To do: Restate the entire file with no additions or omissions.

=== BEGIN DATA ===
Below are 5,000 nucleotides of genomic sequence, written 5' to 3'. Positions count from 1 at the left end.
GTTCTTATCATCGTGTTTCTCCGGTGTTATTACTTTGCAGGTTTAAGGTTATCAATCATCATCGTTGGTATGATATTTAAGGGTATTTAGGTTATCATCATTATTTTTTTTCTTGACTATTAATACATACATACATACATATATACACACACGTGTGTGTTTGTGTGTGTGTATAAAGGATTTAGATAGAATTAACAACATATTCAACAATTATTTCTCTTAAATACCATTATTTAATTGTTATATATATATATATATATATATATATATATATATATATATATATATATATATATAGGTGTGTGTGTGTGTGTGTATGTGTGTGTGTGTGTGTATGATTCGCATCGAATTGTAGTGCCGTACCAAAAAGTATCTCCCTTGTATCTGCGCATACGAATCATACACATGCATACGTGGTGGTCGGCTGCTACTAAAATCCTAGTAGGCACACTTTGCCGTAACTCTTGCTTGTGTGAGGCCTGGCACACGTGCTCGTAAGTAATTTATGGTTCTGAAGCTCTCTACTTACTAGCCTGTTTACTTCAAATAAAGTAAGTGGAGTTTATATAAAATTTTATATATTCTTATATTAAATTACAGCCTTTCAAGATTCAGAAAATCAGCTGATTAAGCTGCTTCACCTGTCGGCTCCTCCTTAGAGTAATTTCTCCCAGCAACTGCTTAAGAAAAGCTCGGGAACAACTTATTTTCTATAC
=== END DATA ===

Below are 5,000 nucleotides of genomic sequence, written 5' to 3'. Positions count from 1 at the left end.
GTTCTTATCATCGTGTTTCTCCGGTGTTATTACTTTGCAGGTTTAAGGTTATCAATCATCATCGTTGGTATGATATTTAAGGGTATTTAGGTTATCATCATTATTTTTTTTCTTGACTATTAATACATACATACATACATATATACACACACGTGTGTGTTTGTGTGTGTGTATAAAGGATTTAGATAGAATTAACAACATATTCAACAATTATTTCTCTTAAATACCATTATTTAATTGTTATATATATATATATATATATATATATATATATATATATATATATATATATATATAGGTGTGTGTGTGTGTGTGTATGTGTGTGTGTGTGTGTATGATTCGCATCGAATTGTAGTGCCGTACCAAAAAGTATCTCCCTTGTATCTGCGCATACGAATCATACACATGCATACGTGGTGGTCGGCTGCTACTAAAATCCTAGTAGGCACACTTTGCCGTAACTCTTGCTTGTGTGAGGCCTGGCACACGTGCTCGTAAGTAATTTATGGTTCTGAAGCTCTCTACTTACTAGCCTGTTTACTTCAAATAAAGTAAGTGGAGTTTATATAAAATTTTATATATTCTTATATTAAATTACAGCCTTTCAAGATTCAGAAAATCAGCTGATTAAGCTGCTTCACCTGTCGGCTCCTCCTTAGAGTAATTTCTCCCAGCAACTGCTTAAGAAAAGCTCGGGAACAACTTATTTTCTATAC